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Future Me

Subject: Anxiety

Dear FutureMe,

How’s it going? You were SO anxious yesterday that you almost didn’t make it in to work at your new job. You thought you were a failure in every aspect of your life, and were doomed to a life of agorophobia. However, you pushed yourself out that door and it wasn’t so bad. Just thought you might want that reminder.

(written Mon May 21, 2007, to be delivered Wed May 21, 2008)

Subject: In the future

Dear FutureMe,

You my friend are quite the asshole. You have put yourself in some real tough situations. You had the past 15 years to make mistakes. Mistakes are good, there is no other way to learn but tone them down a bit. Your greatest fear should be yourself because have caused your self the most trouble. You are capable of much more than you give yourself credit for. Decisions have to be made and you need to accept who you are. By the time you read this I hope you have matured and have grown into the person you are capable of being. The only choice you have to make now is deciding who you want to be. During the period which you will not read this try relaxing, loving life, respecting yourself, accepting yourself and reaching out to others more than you have in the past. Goodbye and good luck!

(written Mon May 21, 2007, sent Sun Sep 2, 2007)

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The emails above are featured on web site FutureMe.org. This site encourages us to write an email to ourselves which will be automatically delivered on a specified date.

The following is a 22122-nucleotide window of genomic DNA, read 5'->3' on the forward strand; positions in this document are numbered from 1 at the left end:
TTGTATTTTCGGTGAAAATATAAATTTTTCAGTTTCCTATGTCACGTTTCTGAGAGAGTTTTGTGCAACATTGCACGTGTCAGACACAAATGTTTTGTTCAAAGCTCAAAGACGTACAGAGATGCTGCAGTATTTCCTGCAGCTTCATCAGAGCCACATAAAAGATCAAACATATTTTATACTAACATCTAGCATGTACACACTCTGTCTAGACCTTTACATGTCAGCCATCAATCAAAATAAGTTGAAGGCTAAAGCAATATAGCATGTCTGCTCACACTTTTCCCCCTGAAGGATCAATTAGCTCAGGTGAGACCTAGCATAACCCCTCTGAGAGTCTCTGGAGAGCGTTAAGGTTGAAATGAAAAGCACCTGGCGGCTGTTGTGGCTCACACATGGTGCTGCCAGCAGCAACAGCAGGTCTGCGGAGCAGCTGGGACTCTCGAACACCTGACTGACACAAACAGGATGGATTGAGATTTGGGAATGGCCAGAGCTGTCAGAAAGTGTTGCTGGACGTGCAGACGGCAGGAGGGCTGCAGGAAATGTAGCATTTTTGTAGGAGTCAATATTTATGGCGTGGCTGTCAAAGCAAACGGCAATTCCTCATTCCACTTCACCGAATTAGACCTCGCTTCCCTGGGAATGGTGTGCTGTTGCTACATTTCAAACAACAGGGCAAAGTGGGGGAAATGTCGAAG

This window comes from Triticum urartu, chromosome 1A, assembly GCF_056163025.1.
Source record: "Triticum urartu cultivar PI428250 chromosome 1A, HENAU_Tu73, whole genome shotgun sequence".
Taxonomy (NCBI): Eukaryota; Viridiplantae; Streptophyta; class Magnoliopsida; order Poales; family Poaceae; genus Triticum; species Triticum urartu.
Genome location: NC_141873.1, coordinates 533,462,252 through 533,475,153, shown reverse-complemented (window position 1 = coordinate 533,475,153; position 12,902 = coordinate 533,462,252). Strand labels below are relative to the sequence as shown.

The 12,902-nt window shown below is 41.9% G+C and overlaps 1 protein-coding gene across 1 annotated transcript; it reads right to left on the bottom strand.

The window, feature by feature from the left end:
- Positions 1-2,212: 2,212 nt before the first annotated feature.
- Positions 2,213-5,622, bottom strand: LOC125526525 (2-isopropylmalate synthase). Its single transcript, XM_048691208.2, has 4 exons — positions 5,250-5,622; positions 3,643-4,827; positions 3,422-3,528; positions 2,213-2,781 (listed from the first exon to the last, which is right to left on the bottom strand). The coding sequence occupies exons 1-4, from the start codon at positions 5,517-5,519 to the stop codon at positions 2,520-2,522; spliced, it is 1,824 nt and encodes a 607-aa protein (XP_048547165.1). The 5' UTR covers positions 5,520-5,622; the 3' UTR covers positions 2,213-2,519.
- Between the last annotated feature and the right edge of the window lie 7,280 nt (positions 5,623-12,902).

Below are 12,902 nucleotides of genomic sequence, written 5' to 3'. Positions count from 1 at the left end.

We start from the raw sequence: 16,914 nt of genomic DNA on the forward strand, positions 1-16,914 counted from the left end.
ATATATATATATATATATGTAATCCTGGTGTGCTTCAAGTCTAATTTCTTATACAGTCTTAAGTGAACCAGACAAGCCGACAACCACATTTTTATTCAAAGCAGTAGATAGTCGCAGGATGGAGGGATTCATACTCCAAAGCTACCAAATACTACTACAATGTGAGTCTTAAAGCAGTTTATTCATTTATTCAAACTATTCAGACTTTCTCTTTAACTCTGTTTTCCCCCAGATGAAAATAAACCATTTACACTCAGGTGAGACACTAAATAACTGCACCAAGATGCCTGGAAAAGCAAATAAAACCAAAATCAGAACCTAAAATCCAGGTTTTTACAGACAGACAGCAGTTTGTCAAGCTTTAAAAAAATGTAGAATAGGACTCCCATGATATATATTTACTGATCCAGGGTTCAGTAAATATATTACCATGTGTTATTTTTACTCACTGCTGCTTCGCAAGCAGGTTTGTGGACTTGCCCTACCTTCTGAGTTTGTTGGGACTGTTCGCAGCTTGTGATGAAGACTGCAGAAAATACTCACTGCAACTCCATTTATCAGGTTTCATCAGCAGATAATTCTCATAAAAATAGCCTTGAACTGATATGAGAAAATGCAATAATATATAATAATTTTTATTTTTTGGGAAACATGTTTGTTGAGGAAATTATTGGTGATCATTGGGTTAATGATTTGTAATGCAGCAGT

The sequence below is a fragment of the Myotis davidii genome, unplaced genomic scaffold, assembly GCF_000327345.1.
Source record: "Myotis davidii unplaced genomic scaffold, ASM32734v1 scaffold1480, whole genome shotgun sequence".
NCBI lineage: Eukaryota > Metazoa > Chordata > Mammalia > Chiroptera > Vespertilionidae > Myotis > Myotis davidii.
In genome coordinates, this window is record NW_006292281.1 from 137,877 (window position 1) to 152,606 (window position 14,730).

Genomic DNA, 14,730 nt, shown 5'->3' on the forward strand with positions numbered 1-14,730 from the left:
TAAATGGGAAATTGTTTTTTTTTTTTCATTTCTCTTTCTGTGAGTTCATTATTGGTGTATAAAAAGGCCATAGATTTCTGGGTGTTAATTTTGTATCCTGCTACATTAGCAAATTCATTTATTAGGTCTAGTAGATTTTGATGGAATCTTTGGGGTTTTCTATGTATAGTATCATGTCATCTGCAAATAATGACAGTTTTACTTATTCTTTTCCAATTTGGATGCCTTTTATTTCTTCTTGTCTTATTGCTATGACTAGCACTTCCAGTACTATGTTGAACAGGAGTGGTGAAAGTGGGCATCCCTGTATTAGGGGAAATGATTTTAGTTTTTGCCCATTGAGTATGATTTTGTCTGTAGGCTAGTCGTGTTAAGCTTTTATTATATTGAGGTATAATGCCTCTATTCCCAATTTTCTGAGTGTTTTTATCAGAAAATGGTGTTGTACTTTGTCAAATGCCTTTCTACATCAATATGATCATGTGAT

What a fabulous concept. It allows for soul searching and goal setting. The future belongs to those who believe in their dreams! Thanks to Kevin Roberts and his inspiring blog KR Connect for sharing this:

“This simple idea has kept tugging at me. It draws on the fundamental human desire to connect with the mystery of what is to come and to secure some instant of attention in the future for the passions and aspirations of today. There’s another practical reason it appeals. Focus. The discipline of writing to your future self is the perfect way to crystallize your ideas and, even better, when you read these ideas in a couple of months or years, to assess how your thinking has changed, whether goals that were important at the time were achieved and what’s next.”

I love KR’s mind – creative, intuitive, delicious.  

What are you waiting for…

Create an email to send to the future you!

FutureMe.org

Published inPower of WordsResources

One Comment

  1. Storm Greenhill-Brown

    This is such an interesting concept and would have great appeal to teenagers. Goal setting is crucial to conceptualising an idea and transferring it to real time. For me this task was almost impossible as a teen because i was very present oriented and still am to some degree. I would love to have seen how my values, dreams and goals had changed over time or been amazed to realise that many of them had come to fruition. Diaries and journals do work in a similar way but this is more immediate and tech savvy!

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